Before anyone gets twisty knickers, let me begin by stipulating that Roger Ebert was a fine, fine man and deserved a glorious funeral fully celebrating his amazing life. But I keep coming back to this essential conflict. Ebert, on March 1 of this year:
I consider myself Catholic, lock, stock and barrel, with this technical loophole: I cannot believe in God. I refuse to call myself a atheist however, because that indicates too great a certainty about the unknowable.
Roger Ebert’s funeral was Monday at Holy Name Cathedral in Chicago.
It so happens his statement pretty much describes me, although I wouldn’t go with the “lock, stock and barrel” part. My morals and values were shaped by my Catholic upbringing, but I can no longer say with confidence there’s a God watching over us all. I, too, stop short of atheism, because it requires the same certainty. If anyone asks, I say I’m a hopeful agnostic who welcomes a sign from on high, as long as it falls short of Job’s. Well short.
This is what I have always called cultural Catholicism, which is like secular Judaism — yes to the Seder, no to the synagogue. Catholics and Jews have suffered historic prejudice, and this may be why people can shed the belief, but keep the tribalism. Whatever. I don’t go to church anymore, ask very little from it and admire the good works the church still does, bringing God to some truly godforsaken places.
But when I made inquiries about having Kate baptized in the One True, I was presented with a series of conditions — membership in a congregation, my marriage affirmed by the priest, and only then would the original sin be expunged from her baby soul’s criminal record.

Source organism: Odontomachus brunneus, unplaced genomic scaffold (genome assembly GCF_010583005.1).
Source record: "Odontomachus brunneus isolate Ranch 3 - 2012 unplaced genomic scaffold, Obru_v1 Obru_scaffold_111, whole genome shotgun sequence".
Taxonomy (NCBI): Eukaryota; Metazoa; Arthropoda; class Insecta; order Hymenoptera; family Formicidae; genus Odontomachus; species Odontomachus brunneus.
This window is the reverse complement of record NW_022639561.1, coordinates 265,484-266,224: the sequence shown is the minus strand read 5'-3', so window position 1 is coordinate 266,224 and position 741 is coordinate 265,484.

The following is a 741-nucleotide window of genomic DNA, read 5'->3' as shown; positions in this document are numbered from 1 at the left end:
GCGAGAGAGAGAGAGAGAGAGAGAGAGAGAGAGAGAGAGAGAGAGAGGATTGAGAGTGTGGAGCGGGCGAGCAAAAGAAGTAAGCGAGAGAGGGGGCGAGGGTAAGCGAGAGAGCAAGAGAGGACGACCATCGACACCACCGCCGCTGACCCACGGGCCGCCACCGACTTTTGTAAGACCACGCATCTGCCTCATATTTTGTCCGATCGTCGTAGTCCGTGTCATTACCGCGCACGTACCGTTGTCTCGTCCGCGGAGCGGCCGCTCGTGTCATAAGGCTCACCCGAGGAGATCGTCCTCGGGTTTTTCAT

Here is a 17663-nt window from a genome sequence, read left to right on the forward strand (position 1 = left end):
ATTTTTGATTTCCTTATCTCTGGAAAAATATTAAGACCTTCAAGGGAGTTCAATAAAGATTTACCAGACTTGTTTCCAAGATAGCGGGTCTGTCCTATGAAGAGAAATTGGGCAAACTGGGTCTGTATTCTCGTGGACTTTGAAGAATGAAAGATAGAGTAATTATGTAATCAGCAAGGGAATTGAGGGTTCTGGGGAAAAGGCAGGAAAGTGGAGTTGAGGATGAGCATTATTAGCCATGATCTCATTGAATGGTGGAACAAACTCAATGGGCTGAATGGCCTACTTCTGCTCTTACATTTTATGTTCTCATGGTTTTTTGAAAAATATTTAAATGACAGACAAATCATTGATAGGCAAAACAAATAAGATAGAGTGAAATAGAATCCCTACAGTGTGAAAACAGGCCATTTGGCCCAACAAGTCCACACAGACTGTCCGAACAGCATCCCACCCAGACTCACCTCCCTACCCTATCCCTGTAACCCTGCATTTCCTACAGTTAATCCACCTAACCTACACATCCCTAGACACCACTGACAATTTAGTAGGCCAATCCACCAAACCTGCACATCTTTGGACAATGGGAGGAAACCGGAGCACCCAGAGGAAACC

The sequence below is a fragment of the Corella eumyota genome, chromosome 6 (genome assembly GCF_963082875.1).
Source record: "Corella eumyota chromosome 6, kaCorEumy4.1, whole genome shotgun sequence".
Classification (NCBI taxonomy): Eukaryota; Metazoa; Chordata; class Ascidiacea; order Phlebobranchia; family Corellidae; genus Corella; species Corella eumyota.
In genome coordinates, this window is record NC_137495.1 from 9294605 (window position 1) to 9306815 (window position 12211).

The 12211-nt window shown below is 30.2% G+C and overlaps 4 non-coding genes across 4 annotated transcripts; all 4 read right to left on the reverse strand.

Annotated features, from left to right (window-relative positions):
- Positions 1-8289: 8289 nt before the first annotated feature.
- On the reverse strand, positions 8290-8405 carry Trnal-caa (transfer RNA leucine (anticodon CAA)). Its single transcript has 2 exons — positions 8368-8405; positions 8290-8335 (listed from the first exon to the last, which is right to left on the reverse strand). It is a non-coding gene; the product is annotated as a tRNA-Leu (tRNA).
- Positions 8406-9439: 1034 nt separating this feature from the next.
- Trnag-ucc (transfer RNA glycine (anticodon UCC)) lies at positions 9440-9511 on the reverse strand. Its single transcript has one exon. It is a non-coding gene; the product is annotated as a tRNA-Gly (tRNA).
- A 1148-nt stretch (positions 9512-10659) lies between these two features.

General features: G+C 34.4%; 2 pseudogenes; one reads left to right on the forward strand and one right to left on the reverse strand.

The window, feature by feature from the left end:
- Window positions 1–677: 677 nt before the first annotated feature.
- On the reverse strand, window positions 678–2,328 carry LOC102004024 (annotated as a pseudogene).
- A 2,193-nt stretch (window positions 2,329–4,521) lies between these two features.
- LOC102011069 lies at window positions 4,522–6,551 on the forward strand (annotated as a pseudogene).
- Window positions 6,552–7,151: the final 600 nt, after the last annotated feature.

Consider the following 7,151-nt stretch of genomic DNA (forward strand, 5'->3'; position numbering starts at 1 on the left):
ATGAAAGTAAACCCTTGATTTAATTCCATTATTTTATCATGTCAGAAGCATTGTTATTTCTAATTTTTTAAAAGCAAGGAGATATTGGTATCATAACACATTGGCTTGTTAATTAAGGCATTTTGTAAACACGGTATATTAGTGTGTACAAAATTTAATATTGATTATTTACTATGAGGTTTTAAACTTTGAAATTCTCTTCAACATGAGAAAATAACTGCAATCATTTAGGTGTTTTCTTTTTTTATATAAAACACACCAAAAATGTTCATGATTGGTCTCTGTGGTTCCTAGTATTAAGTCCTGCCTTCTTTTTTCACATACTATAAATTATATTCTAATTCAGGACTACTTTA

And I considered this and decided, you know, I don’t even believe this stuff anymore. And that was that. Guilt dogged me into bringing her back for a while when she was around 2 or 3, and still, the flame could not be coaxed to grow. And then the Scandal broke, and it was game over.
I still feel Jesus out there from time to time, but I don’t mistake it for religion.
So Roger Ebert’s funeral was yesterday. I asked the internet, via Twitter, how a man who wrote, “I cannot believe in God” qualified for a cathedral sendoff, and the best answer I got was, “because he was a member.” He certainly lived a life many Catholics would find admirable, full of kindness and charity and love and joy. But every Mass that is celebrated contains the profession of faith, the Nicene Creed, which begins with these lines:
We believe in God, the Father, the Almighty,
maker of heaven and earth,
and all that is seen and unseen.
Ebert also said this, about death, in a blog entry after his disfigurement:
I know it is coming, and I do not fear it, because I believe there is nothing on the other side of death to fear…I was perfectly content before I was born, and I think of death as the same state.
Those must have been some very strange prayers Monday, for the soul that animated Ebert’s life and consciousness, and especially the Nicene Creed, which ends:
We look for the resurrection of the dead,
and the life of the world to come.
I hope someone had enough of a sense of humor to add, “Or, y’know, whatever.”
And if you’re wondering why I can’t turn my head to this mild inconsistency, this is what was going on in the Archdiocese of Detroit yesterday:
A Detroit professor and legal adviser to the Vatican says Catholics who promote gay marriage should not try to receive holy Communion, a key part of Catholic identity.
And the archbishop of Detroit, Allen Vigneron, said Sunday that Catholics who receive Communion while advocating gay marriage would “logically bring shame for a double-dealing that is not unlike perjury.”
Never ever ever ever ever going back.
Neil Steinberg attended the funeral, and asked much the same question:
Mass was officiated by a trio of priests — Monsignor Daniel Mayall, parish pastor of Holy Name, the Rev. Michael Pfleger, St. Sabina’s firebrand and the Rev. John F. Costello, special assistant to the president of Loyola University, who delivered a homily that showed off his Jesuit training by explaining — without ever drawing attention to the fact he was explaining — a question perhaps on the mind of many: how Chicago’s most famous agnostic and public doubter of all doctrines ended up being delivered up to heaven at the city’s preeminent Catholic cathedral.